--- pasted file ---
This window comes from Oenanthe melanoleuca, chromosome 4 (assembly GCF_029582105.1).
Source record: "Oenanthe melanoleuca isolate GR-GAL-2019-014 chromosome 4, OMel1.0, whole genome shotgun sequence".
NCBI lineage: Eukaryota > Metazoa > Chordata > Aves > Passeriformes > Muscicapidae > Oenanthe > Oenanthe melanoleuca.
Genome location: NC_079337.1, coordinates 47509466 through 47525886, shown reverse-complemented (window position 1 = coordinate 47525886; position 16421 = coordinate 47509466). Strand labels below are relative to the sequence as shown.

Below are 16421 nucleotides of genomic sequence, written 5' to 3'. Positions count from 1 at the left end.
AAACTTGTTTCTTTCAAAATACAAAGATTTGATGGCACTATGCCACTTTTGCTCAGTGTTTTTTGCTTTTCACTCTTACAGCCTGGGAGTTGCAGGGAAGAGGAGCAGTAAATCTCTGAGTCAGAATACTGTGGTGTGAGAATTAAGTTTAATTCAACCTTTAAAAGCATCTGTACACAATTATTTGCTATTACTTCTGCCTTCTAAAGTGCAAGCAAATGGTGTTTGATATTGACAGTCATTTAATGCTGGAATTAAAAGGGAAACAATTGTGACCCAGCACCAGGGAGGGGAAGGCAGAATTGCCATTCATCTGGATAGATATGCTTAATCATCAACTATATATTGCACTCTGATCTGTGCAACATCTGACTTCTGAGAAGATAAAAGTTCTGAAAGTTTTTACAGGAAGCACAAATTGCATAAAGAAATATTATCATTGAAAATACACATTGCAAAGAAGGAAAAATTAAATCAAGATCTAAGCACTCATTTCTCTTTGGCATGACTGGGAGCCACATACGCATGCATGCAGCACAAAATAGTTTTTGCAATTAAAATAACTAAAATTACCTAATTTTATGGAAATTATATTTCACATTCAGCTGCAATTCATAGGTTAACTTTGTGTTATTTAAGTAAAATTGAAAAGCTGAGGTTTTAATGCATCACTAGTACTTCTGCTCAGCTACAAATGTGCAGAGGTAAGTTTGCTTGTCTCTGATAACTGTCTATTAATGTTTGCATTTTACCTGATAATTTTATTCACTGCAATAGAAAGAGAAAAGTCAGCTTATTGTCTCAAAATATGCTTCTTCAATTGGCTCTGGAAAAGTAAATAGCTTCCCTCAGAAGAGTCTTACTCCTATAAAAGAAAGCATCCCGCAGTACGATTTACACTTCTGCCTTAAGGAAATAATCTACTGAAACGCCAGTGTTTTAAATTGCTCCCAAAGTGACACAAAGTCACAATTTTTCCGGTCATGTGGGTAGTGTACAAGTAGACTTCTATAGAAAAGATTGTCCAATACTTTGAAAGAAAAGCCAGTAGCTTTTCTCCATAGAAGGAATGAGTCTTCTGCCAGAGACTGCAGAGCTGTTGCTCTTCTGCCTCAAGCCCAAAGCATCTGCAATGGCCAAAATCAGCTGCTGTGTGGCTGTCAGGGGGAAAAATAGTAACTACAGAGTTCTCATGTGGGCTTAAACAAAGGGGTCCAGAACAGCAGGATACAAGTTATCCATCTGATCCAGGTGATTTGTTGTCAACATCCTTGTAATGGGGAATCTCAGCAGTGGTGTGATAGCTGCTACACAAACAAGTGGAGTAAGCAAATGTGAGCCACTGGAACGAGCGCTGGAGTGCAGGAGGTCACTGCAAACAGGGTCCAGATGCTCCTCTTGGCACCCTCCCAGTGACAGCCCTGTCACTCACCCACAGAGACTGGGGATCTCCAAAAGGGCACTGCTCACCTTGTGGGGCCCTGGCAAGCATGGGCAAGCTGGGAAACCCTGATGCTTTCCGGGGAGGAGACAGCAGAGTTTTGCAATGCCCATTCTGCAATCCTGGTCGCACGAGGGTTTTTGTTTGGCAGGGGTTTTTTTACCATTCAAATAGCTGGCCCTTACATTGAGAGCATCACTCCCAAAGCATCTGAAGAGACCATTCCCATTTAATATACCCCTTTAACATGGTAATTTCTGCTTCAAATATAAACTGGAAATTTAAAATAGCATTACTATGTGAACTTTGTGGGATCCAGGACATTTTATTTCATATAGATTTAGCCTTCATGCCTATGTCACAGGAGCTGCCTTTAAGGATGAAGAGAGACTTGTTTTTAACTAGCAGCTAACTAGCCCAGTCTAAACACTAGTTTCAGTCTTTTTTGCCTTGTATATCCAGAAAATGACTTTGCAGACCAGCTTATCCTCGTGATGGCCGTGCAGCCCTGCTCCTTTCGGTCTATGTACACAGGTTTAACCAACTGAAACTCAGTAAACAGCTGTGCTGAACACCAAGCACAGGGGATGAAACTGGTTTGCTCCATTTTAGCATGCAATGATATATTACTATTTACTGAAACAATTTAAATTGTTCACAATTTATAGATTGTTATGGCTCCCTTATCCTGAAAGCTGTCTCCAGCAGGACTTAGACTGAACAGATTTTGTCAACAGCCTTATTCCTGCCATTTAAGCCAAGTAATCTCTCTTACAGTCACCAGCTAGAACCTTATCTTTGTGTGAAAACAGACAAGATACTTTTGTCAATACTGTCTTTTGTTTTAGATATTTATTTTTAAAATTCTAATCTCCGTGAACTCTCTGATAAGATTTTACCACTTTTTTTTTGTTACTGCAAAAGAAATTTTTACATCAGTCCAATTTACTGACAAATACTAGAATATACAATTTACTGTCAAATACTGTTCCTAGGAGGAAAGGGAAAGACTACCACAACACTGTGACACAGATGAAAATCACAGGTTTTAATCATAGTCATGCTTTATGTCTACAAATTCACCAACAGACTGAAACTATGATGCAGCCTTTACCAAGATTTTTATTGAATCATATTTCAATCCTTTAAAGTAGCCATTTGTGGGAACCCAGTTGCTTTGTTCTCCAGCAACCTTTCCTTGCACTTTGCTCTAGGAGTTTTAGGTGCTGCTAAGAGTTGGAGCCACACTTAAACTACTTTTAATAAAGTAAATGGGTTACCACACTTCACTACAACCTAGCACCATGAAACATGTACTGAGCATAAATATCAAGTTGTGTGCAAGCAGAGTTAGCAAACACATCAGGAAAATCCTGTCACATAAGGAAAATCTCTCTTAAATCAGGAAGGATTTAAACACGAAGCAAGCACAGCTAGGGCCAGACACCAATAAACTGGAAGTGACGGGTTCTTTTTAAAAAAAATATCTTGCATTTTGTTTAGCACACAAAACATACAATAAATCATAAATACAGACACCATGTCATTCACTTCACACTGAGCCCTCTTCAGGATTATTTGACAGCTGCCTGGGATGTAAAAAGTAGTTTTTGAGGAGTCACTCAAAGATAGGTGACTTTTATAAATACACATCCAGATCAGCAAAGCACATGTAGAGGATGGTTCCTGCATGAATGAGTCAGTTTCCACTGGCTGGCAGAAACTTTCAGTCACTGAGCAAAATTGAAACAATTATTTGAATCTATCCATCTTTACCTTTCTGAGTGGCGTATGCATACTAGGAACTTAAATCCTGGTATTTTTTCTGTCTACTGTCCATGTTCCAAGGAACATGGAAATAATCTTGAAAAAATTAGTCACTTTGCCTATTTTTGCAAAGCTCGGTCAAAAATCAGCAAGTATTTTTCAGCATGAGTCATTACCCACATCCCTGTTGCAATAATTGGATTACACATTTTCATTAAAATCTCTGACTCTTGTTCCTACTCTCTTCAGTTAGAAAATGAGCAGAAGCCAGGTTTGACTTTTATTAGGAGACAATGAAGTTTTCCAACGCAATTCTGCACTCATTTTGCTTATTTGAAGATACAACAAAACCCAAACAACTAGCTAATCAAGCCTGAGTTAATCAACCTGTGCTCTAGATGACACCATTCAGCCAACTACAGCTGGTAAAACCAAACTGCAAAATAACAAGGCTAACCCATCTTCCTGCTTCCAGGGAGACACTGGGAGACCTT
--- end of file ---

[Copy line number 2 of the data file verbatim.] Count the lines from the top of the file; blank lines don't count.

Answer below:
Source record: "Oenanthe melanoleuca isolate GR-GAL-2019-014 chromosome 4, OMel1.0, whole genome shotgun sequence".